Sometimes we fall into the trap of confession being just a counseling session – akin to talking to a life coach about ways to improve one’s life.  A coaching or counseling relationship can be very helpful in identifying patterns of thinking and behaviors that are self-destructive or limiting in many aspects of one’s personal life.  This self-improvement focus isn’t bad in and of itself, except that the focus often only remains on the self – it’s all about me.  Most such sessions don’t have a place for dealing with deep, soul-level sorrow when these patterns are identified as sinful, and an offense to God, and are ways of living that are not pleasing to Him.  In fact, some secular counseling considers the idea of sorrow as negative, unhelpful, self-destructive and to be avoided. 

The Christian way of authentic repentance through Confession of sins centers on three fundamental elements or movements, the awareness of one’s sins as offense to God and others, sorrow for one’s sins in the heart leading to Confession, and the willingness to take action to restore justice toward others and amend one’s life.   This threefold action becomes an act of sacrifice – and God-oriented – which is pleasing to Him as the scriptures.

We’ll have more to say about the actions that proceed from repentance in future reflections. Ω

_______________


[i] While it’s common in some circles to ridicule self-improvement books popular in our culture, especially those that speak to improving relationships or management skills, I often find a wonderful kernel of truth in a number of such books and when oriented toward a fuller set of principles that govern our (Orthodox) Christian way, can be of great help.  There’s a reason why they are found in best-seller lists, because they can be simple, well written, thought-provoking and practical. If you’re interestedin finding which ones have been helpful to ………………………

The Acceptable Sacrifice

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The following clump of thoughts expressed in the concluding verses returns us to the spiritual notion of stewardship as sacred offering[i], that is a favorite of mine.  The proposition is this – that when we have been blessed by God, we rightly carry out some type of offering to Him, expressing the inner spiritual drive of our hearts to thank Him as the Giver of this blessing.  The previous verse, speaking the words of praise to God, represent such a sacrifice.  In these verses however, the prophet David identifies a more concrete expression of sacred offering, based in the Jewish commands of the Law, which prescribed all manner of offerings of materials (e.g. grain) and animals (lambs, doves) that were part of the way of worship of God.  Today, these Jewish practices are often ignored or infrequently studied, and we rarely consider them in a Christian, contemporary perspective, except in a purely symbolic manner.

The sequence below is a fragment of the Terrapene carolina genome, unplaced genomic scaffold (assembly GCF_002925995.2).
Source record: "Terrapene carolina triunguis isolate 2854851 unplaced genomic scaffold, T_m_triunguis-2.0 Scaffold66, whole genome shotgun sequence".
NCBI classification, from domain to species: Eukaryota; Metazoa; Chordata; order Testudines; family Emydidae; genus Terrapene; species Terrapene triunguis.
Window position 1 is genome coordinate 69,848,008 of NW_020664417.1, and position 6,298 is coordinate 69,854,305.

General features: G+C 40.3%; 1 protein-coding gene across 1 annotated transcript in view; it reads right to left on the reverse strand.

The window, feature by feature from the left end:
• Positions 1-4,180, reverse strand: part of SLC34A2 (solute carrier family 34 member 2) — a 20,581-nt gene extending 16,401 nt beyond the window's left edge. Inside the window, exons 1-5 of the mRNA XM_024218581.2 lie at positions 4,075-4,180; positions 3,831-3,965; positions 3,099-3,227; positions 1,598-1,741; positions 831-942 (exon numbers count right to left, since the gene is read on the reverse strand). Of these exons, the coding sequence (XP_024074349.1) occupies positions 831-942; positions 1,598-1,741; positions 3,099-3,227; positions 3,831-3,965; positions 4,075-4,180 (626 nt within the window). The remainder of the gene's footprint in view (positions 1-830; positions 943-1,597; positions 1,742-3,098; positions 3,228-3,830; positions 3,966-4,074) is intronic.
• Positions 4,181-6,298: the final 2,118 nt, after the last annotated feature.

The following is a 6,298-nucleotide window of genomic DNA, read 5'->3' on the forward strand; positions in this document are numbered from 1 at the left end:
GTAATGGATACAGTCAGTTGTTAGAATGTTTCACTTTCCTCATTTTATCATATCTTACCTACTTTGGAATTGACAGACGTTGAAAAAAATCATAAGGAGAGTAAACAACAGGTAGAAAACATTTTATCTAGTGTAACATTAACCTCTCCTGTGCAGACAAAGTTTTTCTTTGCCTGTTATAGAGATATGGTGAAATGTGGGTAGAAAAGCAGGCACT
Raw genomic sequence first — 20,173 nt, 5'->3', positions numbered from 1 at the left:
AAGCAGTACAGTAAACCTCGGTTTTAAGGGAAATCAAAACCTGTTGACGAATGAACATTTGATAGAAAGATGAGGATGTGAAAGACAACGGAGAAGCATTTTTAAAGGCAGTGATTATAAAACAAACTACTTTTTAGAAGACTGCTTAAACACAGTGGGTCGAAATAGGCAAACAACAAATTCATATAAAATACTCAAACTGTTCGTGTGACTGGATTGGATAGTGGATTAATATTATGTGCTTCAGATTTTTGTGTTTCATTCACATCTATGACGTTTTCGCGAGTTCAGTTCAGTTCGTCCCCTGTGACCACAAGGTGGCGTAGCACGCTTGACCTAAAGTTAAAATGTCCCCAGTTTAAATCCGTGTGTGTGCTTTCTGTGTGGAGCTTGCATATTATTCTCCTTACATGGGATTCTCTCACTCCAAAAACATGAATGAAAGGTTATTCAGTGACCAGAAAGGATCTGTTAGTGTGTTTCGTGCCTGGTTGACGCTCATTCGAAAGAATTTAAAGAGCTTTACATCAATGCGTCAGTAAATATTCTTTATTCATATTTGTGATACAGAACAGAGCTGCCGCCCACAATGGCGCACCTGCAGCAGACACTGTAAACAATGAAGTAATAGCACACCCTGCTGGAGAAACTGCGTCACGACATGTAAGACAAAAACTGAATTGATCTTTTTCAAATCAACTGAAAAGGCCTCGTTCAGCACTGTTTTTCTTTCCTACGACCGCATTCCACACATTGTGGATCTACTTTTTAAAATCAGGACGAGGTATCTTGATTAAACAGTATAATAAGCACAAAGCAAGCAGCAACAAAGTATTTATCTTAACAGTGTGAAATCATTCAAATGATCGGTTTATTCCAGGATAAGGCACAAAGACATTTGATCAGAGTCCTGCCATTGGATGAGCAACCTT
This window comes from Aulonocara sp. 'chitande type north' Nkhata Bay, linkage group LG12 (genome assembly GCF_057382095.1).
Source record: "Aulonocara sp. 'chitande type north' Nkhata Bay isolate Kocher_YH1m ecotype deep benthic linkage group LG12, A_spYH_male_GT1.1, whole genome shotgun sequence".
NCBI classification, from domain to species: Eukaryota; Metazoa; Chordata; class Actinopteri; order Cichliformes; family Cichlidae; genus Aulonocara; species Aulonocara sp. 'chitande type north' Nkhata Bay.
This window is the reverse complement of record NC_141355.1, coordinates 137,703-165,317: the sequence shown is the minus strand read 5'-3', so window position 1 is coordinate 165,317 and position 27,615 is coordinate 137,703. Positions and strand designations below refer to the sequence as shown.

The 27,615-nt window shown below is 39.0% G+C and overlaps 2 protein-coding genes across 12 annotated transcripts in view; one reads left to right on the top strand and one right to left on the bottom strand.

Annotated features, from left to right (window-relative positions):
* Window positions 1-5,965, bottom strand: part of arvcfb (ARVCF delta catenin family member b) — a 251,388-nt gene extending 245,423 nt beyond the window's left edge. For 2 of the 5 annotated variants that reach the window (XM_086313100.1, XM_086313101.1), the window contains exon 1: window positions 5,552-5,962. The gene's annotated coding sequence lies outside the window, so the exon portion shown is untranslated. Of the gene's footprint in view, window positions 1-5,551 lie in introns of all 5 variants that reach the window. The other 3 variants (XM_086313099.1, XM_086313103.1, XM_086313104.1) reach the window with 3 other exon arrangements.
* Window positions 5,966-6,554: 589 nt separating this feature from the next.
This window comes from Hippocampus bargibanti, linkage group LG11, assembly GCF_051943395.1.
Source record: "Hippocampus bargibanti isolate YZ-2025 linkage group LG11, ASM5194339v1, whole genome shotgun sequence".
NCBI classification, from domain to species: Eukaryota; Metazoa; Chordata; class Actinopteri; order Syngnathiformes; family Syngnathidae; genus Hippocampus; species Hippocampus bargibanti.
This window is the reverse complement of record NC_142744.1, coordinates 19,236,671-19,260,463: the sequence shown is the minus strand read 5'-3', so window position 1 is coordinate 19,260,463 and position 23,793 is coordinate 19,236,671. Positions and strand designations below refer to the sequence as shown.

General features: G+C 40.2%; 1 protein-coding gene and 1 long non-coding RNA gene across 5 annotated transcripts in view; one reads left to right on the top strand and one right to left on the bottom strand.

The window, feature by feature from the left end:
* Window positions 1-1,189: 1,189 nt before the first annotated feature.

Yet much of the entirety of the Leviticus is concerned with this, the Law’s command to make specific religious offerings – the myriad types of offerings, the manner and preparation, their content, the priestly role in offering, the efficacy, etc.  This, like much of the Law itself, is easily cast aside as simply unnecessary Jewish religiosity which is excised from the Christian message.  However, the Christian Church was deeply concerned with the entirety of the Old Testament scripture as a means of understanding who Christ is, how we come to Christ and live as Christians.  Just as Jesus said that He came not “to abolish the Law, but to fulfill it” (Mt. 5:17), so we could say the same things of the religious practices of Judaism. Christ came not to abolish the sacred offerings, but to fulfill them, and in Himself, His life, His ministry and the work of His Church, implement a new way of sacred offerings that would fulfill what the God had intended for mankind.  Rightly carried forth, these bring us into a special communion with God.

Offerings – Sacred and Not-So-Sacred

It is unmistakable that the scriptures speak directly about sacred offering to God as a most fundamental and blessed way to express our thanksgiving and praise to God.  From the earliest verses of Genesis, we see the offering of Abel (good) and Cain (not so good), the offering of Noah after the flood, the tithe offering of Abraham, and his sacrificial offering of his son in obedience to God and countless others.  These were all long before the Law, but we see something internal motivating these patriarchs to make an offering to God as an external religious sign.[ii] They are efficacious – they bring communion with God as they are described by the Lord as ‘sweet-smelling.’